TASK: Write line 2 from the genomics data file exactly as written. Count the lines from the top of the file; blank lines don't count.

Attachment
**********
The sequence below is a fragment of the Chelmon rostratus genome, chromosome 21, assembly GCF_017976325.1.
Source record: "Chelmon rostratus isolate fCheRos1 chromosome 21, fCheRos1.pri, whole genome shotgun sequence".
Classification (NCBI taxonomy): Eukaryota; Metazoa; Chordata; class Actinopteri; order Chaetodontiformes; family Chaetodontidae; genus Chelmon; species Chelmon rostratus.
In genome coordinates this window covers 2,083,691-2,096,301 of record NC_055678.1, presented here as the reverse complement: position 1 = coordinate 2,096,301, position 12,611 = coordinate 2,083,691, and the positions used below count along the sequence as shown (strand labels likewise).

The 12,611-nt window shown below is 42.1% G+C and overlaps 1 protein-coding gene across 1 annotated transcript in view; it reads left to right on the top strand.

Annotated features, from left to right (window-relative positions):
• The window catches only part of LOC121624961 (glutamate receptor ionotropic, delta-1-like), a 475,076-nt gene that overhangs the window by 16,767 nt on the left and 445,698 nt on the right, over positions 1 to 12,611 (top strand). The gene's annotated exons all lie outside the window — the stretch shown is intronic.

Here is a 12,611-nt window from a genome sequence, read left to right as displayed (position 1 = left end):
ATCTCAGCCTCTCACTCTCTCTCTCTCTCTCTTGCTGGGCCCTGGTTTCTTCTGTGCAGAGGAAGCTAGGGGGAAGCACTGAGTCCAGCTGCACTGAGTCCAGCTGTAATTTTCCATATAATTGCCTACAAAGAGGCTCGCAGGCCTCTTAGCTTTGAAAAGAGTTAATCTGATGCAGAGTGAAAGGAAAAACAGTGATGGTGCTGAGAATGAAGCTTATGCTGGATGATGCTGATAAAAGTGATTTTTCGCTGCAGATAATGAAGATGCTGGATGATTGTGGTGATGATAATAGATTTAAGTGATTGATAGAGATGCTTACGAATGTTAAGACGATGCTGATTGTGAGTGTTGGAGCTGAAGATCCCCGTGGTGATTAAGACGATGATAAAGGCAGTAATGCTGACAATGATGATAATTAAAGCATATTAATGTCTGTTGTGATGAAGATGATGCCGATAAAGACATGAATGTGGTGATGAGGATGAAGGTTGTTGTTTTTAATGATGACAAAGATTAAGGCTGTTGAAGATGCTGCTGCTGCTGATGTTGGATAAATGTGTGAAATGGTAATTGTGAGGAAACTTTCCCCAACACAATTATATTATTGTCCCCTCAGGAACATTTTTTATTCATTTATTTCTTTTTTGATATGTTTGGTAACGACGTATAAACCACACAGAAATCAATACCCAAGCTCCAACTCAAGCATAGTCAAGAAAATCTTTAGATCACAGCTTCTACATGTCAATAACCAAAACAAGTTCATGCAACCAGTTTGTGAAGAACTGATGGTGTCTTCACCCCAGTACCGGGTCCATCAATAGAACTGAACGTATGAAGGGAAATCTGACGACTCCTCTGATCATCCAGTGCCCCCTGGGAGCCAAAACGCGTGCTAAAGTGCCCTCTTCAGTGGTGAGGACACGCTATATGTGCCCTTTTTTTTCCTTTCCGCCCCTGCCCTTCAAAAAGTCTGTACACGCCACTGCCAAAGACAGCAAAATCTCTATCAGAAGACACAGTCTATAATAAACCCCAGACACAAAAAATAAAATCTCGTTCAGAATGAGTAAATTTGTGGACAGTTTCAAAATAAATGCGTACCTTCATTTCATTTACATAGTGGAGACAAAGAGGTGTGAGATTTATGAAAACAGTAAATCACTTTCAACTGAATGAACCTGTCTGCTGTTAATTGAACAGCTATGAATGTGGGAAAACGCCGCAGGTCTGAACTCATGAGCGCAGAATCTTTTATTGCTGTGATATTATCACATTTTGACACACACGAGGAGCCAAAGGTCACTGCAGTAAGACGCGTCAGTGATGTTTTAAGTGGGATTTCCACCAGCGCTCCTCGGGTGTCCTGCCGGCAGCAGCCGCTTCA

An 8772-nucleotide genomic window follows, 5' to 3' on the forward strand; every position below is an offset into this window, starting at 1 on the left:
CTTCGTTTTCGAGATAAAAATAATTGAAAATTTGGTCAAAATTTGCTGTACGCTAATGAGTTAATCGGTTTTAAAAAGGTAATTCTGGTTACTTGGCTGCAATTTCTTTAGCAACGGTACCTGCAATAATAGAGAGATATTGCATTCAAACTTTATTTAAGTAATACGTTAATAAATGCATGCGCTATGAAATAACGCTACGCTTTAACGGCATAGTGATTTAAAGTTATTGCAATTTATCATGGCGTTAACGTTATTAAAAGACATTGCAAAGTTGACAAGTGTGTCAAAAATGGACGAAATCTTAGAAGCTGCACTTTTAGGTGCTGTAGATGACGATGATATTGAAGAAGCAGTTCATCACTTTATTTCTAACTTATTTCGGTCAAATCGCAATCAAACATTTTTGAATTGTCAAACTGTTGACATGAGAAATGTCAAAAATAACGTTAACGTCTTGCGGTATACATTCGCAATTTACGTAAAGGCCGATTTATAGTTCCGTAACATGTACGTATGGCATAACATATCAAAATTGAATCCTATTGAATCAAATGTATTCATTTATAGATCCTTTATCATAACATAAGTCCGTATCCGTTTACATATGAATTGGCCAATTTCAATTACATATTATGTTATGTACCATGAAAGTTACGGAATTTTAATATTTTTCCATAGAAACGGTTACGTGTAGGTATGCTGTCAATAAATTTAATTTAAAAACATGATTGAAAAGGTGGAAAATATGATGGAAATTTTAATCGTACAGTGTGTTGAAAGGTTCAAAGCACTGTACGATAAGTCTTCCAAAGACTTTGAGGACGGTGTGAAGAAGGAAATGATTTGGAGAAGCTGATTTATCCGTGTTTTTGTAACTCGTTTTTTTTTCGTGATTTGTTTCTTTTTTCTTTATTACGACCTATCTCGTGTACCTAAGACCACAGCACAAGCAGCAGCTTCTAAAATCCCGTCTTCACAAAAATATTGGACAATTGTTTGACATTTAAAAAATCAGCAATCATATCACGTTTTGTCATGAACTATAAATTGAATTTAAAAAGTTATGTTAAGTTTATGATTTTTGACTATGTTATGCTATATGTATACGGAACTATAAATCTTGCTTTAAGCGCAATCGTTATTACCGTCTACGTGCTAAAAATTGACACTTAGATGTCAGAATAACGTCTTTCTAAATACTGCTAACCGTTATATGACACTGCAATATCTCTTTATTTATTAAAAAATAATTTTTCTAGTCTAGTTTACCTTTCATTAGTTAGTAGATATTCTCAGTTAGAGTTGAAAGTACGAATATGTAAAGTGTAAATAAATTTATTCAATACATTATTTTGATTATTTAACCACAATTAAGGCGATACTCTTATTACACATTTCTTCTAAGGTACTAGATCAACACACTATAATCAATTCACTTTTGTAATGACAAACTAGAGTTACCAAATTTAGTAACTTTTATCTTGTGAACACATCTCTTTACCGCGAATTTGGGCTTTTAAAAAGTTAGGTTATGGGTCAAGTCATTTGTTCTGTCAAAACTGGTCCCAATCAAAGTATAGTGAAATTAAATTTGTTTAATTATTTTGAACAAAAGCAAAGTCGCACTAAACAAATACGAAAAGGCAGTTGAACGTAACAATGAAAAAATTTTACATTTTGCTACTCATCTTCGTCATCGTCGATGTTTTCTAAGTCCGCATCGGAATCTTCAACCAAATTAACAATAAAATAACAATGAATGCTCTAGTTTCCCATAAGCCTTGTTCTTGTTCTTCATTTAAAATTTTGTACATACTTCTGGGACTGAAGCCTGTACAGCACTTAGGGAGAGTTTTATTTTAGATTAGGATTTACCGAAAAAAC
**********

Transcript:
Source record: "Chelmon rostratus isolate fCheRos1 chromosome 21, fCheRos1.pri, whole genome shotgun sequence".